Archive for the ‘Acts of the Apostles 19’ Category

Choices   1 comment

Above:   Apollo and Artemis

Image in the Public Domain

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Blessed Lord, who caused all holy Scriptures to be written for our learning:

Grant us so to hear them, read, mark, learn, and inwardly digest them,

that we may embrace and ever hold fast the blessed hope of life,

which you have given us in our Savior Jesus Christ,  who lives and reigns

with you and the Holy Spirit, one God, for ever and ever.  Amen.

The Book of Common Prayer (1979), page 236

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Judges 7:2-8, 19-23

Psalm 83

Acts 19:21-41

John 5:25-29

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Let them know that you alone,

whose name is the LORD,

are the Most High over all the earth.

–Psalm 83:18, The New Revised Standard Version (1989)

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All glory belongs to God; that is a Biblical principle.  We find it, for example, in Psalm 83.  We read of Gideon’s diminishing army in Judges 7.  All glory belongs to God.  The preaching of St. Paul the Apostle threatens the economic status of artisans who create idols for the cult of Artemis in Acts 19.  All glory belongs to God.

Encountering the divine glory imposes certain responsibilities upon one.  Grace is indeed free yet certainly not cheap.  How should we respond to the glory of God?  Will one accept it for what it is and acknowledge one’s inadequacy or will one double down on one’s idolatry?  The choice one makes will have consequences for one.

KENNETH RANDOLPH TAYLOR

JUNE 17, 2017 COMMON ERA

THE FEAST OF EDITH BOYLE MACALISTER, ENGLISH NOVELIST AND HYMN WRITER

THE FEAST OF SAINT EMILY DE VIALAR, FOUNDER OF THE SISTERS OF SAINT JOSEPH OF THE APPARITION

THE FEAST OF JANE CROSS BELL SIMPSON, SCOTTISH PRESBYTERIAN POET AND HYMN WRITER

THE FEAST OF SAINTS TERESA AND MAFALDA OF PORTUGAL, PRINCESSES, QUEENS, AND NUNS; AND SANCHIA OF PORTUGAL, PRINCESS AND NUN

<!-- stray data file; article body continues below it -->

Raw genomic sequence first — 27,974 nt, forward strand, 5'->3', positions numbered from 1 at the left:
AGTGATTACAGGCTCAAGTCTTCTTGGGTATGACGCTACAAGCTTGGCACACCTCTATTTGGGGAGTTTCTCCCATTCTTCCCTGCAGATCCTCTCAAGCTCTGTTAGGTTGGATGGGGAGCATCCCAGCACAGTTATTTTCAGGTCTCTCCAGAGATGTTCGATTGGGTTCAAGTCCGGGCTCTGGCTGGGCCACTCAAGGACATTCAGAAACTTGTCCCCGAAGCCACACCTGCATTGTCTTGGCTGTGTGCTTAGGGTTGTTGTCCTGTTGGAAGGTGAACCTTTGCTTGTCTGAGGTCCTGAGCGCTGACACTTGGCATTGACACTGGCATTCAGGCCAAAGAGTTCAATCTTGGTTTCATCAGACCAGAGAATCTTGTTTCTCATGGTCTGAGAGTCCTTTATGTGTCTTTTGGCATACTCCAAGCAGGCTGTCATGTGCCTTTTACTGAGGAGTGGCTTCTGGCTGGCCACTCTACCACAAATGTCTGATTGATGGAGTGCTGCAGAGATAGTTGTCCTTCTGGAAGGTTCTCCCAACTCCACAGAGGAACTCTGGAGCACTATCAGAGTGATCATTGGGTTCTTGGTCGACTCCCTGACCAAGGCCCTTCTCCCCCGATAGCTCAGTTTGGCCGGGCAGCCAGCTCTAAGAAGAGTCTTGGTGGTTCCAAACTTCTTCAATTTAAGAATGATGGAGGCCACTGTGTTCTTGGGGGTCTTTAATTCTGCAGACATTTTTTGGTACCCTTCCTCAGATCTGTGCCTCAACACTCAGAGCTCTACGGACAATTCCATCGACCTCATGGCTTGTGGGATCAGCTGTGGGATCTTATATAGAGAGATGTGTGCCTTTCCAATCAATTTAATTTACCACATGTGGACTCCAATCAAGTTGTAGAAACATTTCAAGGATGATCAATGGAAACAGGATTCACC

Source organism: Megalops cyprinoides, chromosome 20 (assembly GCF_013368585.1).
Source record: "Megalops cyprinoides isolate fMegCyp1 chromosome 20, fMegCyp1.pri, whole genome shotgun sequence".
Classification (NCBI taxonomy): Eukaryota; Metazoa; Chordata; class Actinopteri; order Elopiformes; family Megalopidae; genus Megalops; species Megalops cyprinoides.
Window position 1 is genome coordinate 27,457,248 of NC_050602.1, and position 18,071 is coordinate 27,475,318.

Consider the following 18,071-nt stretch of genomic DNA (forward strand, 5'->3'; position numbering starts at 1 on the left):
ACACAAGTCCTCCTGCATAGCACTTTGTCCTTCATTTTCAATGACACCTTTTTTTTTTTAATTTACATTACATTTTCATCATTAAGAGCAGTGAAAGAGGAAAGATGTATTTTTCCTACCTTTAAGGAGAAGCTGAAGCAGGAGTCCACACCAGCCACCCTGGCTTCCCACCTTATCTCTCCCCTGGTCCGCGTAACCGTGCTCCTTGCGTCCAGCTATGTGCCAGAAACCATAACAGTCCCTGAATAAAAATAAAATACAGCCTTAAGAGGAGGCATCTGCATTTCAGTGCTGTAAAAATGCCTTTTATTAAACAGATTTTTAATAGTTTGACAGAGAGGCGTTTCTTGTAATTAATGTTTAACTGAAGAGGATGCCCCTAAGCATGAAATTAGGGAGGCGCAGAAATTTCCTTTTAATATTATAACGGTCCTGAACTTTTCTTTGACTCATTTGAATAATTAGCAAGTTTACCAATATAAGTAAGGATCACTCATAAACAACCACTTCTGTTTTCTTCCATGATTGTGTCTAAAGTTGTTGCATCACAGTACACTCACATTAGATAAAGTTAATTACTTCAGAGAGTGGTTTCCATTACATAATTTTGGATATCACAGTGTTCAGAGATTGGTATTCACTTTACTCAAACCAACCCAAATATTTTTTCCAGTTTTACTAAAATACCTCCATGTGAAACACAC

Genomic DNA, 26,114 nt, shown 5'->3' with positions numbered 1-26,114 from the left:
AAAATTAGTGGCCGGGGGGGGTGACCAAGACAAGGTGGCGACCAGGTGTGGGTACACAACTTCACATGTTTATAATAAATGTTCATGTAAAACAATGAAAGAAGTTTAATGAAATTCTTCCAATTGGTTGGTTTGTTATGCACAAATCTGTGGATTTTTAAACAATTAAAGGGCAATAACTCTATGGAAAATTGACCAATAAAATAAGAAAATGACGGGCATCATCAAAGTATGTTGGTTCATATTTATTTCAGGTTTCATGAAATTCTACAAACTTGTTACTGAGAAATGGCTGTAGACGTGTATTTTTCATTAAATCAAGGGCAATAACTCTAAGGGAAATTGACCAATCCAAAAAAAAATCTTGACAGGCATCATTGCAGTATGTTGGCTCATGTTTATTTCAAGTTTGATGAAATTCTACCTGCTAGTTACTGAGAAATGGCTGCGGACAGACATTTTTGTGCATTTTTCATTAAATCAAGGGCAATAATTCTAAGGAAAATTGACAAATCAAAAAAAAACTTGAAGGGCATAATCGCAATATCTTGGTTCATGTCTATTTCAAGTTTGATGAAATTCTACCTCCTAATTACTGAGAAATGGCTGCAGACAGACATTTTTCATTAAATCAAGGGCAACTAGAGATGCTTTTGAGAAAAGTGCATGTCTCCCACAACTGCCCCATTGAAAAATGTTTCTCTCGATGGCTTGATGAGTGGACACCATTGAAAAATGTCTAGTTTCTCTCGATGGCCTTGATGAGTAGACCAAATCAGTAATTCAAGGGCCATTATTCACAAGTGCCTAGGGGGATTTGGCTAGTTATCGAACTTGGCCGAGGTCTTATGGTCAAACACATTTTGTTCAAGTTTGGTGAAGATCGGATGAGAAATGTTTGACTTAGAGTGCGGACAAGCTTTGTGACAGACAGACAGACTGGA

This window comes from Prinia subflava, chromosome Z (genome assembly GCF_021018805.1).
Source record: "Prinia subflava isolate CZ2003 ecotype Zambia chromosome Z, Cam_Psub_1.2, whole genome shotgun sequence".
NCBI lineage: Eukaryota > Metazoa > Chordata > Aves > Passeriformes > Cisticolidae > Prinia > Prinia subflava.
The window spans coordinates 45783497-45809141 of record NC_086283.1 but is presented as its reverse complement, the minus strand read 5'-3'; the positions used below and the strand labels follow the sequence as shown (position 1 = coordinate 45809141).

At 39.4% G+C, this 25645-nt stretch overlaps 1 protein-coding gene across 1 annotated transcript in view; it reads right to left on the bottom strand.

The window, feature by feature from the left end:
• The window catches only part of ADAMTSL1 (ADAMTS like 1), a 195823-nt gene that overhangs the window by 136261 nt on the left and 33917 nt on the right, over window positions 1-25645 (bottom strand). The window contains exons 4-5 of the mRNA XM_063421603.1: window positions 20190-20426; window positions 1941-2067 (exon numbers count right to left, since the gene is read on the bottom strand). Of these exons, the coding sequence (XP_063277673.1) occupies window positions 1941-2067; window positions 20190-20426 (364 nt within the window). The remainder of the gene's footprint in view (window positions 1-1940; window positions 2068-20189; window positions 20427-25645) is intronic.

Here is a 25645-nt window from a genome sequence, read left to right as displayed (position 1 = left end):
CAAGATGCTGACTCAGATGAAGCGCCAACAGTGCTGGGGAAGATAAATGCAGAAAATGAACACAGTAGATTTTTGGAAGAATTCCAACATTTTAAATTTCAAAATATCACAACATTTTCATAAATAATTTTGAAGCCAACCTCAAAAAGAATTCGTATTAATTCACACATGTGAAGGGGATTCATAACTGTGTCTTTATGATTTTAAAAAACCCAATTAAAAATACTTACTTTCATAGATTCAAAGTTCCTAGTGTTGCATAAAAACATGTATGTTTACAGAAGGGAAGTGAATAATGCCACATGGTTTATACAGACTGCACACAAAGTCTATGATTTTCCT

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Adapted from this post:

https://ordinarytimedevotions.wordpress.com/2017/06/17/devotion-for-proper-12-ackerman/

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The Proper Emphasis on God   1 comment

Above:   Christ Pantocrator

Scan by Kenneth Randolph Taylor

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Blessed Lord, who caused all holy Scriptures to be written for our learning:

Grant us so to hear them, read, mark, learn, and inwardly digest them,

that we may embrace and ever hold fast the blessed hope of life,

which you have given us in our Savior Jesus Christ,  who lives and reigns

with you and the Holy Spirit, one God, for ever and ever.  Amen.

The Book of Common Prayer (1979), page 236

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Judges 6:11-18, 36-40

Psalm 61

Acts 19:11-16

John 5:10-18

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In the first three readings the emphasis is on God and divine actions.  We learn of God disregarding social standing and calling Gideon and working through St. Paul the Apostle.  The Psalmist understands that he is subordinate to and dependent upon God, to be sure.

In John 5, however, the issue (and the charge of blasphemy) is relevant to who Jesus was and claimed to be:  Son of God, equal to God.  In the Johannine Gospels Jesus claims openly to be the Son of God.  This stands in contrast to the Christ of the Gospel of Mark, who does not deny being the Son of God, yet orders others not to spread the word yet.

Christ, of course, being the genuine article, gets to announce himself.  The rest of us are supposed to follow him in words and deeds.

KENNETH RANDOLPH TAYLOR

JUNE 17, 2017 COMMON ERA

THE FEAST OF EDITH BOYLE MACALISTER, ENGLISH NOVELIST AND HYMN WRITER

THE FEAST OF SAINT EMILY DE VIALAR, FOUNDER OF THE SISTERS OF SAINT JOSEPH OF THE APPARITION

THE FEAST OF JANE CROSS BELL SIMPSON, SCOTTISH PRESBYTERIAN POET AND HYMN WRITER

THE FEAST OF SAINTS TERESA AND MAFALDA OF PORTUGAL, PRINCESSES, QUEENS, AND NUNS; AND SANCHIA OF PORTUGAL, PRINCESS AND NUN

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Adapted from this post:

https://ordinarytimedevotions.wordpress.com/2017/06/17/devotion-for-proper-11-ackerman/

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Spiritual Blindness   1 comment

Ephesus

Above:  Ephesus

Photographer = Osmo Visuri

Image Source = Library of Congress

Reproduction Number = LC-DIG-matpc-23106

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The Collect:

O God, the Father of our Lord Jesus,

you are the city that shelters us, the mother who comforts us.

With your Spirit accompany us on our life’s journey,

that we may spread your peace in all the world,

through your Son, Jesus Christ, our Savior and Lord.  Amen.

Evangelical Lutheran Worship (2006), page 41

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The Assigned Readings:

Jeremiah 6:10-19 (Monday)

Jeremiah 8:4-13 (Tuesday)

Psalm 119:73-78 (Both Days)

Acts 19:21-27 (Monday)

Acts 19:28-41 (Tuesday)